Have you heard of cookie butter? Please say you have.
I first discovered this creamy spread at the waffle truck (Wafels and Dinges) in New York City, which specializes in all things Belgian. Their Wafel of Massive Deliciousness is piled a mile high with dulce de leche, chocolate fudge, maple syrup, bananas, strawberries, walnuts, Nutella, whipped cream, and Spekuloos, also known as cookie butter. Cookie butter has an addictive gingerbread-y taste and the consistency of peanut butter. Biscoff and Trader Joe’s each make their own version, and I like to eat it straight off the spoon or with a few chocolate cake scraps. Which led to my experimenting with this frosting.
I actually formulated and tested this recipe all on my own, so I’m especially proud of it! The cake I sampled it with was my favorite chocolate recipe from Java Cupcake, but I imagine it would be to-die-for on a banana cake base. That was actually my original plan, to make a banana cake, but unfortunately I have no bananas. Or any other fruit. Or Greek yogurt…sad Dru.
But I do have this frosting!
When you make frosting, there are three consistencies it can have: thin, medium, or stiff. Thin-medium frosting is usually the one used to ice cakes, because it can be spread easily and still hold its shape. To test for consistency, place a knife or rubber spatula standing up in the bowl of frosting, and jiggle the bowl. If the knife stays in place, the frosting is stiff and needs more milk or water. If it moves or slants a little, it is medium and needs just a tiny bit more liquid. If you think it is too thin, mix in some more powdered sugar. For the ideal cake-icing buttercream, the knife will fall completely, and the frosting will ooze slowly when held upside down on a spoon.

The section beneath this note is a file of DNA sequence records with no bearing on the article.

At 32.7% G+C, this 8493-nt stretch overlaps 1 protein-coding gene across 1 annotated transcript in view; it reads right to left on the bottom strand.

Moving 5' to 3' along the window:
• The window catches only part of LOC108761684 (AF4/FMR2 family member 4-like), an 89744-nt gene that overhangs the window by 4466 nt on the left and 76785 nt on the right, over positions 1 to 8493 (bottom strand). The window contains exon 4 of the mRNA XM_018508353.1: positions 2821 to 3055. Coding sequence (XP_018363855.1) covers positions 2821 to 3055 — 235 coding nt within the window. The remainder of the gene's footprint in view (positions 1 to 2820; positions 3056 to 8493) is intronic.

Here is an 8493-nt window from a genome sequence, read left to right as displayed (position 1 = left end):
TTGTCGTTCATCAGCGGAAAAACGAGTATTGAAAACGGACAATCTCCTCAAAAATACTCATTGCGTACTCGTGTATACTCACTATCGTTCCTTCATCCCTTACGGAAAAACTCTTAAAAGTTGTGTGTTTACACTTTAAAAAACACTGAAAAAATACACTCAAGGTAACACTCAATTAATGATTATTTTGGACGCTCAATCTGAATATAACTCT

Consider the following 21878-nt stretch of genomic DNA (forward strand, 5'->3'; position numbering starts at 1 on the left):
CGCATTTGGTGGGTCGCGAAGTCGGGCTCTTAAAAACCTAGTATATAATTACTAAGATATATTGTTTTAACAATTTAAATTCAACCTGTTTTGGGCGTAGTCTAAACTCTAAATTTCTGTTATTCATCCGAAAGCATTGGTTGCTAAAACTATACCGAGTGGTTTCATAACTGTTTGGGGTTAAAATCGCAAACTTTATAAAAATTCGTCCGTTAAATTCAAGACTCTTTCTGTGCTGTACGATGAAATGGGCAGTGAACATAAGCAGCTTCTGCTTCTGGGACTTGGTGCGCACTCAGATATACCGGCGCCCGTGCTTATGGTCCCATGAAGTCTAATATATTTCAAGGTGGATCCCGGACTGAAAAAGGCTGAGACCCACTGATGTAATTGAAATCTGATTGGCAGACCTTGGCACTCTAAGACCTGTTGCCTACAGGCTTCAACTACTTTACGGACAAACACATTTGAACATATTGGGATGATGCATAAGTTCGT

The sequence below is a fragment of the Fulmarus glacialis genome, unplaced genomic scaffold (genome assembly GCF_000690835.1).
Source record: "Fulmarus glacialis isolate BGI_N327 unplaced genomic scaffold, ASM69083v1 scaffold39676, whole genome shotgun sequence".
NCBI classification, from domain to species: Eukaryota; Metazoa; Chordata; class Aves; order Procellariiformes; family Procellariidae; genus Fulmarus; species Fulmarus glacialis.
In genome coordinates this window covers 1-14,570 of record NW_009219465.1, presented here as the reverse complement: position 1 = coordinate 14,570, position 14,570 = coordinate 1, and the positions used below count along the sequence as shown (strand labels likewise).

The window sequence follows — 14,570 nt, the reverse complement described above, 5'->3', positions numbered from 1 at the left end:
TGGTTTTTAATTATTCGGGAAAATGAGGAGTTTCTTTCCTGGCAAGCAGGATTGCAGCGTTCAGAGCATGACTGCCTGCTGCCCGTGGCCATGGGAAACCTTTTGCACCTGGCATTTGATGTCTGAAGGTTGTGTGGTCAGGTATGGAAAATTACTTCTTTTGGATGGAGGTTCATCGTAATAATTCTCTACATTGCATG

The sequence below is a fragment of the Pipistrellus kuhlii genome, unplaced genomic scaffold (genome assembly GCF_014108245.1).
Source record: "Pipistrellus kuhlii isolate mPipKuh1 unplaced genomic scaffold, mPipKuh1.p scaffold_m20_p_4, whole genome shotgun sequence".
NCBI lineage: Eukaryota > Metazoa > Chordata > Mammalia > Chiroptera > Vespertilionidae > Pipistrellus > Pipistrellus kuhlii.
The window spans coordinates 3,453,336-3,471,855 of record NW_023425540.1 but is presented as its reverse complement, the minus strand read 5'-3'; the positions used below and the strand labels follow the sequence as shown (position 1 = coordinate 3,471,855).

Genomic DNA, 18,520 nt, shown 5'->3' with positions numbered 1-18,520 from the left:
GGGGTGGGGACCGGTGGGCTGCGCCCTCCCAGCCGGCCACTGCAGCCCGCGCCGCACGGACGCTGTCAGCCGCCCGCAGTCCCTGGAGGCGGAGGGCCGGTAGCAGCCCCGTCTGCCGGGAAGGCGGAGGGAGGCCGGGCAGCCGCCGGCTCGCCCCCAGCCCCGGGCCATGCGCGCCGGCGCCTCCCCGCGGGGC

Cookie Butter Frosting
- ¾ cups butter (1 ½ sticks), room temperature
- ½ cup cookie butter
- 2 tbs + 1 tsp milk (dairy, soy, or almond), or as needed
- ½ tsp cinnamon
- ¼ tsp salt
- ¼ tsp vanilla
- 3 cups powdered sugar, or as needed
1. In the bowl of a stand mixer, cream the butter for two minutes on medium-high speed.
2. Add the cookie butter, milk, cinnamon, salt, and vanilla and cream on medium-high for an additional minute.
3. On low speed, add the powdered sugar a little at a time, then increase the speed to medium-high for about thirty seconds. The frosting should have a thin, creamy consistency, where a knife stood up in the center of the buttercream will fall when the bowl is jiggled.
I love the consistency of this frosting. When I set out to make this, I thought I would need two sticks of butter and four cups of powdred sugar, like traditional buttercream, but I decided to test it with a little less butter, thinking the Spekuloos would make up for it. It worked, but I also had to cut back on the powdered sugar, and add some liquid. I ended up with more than enough to frost the cake, so it was perfect! The recipe also needed a little extra cinnamon to bring out the cookie butter flavor. Would some nutmeg or ginger enhance it, too? I think beautifully. It will certainly be exciting to experiment with different cake bases for this frosting!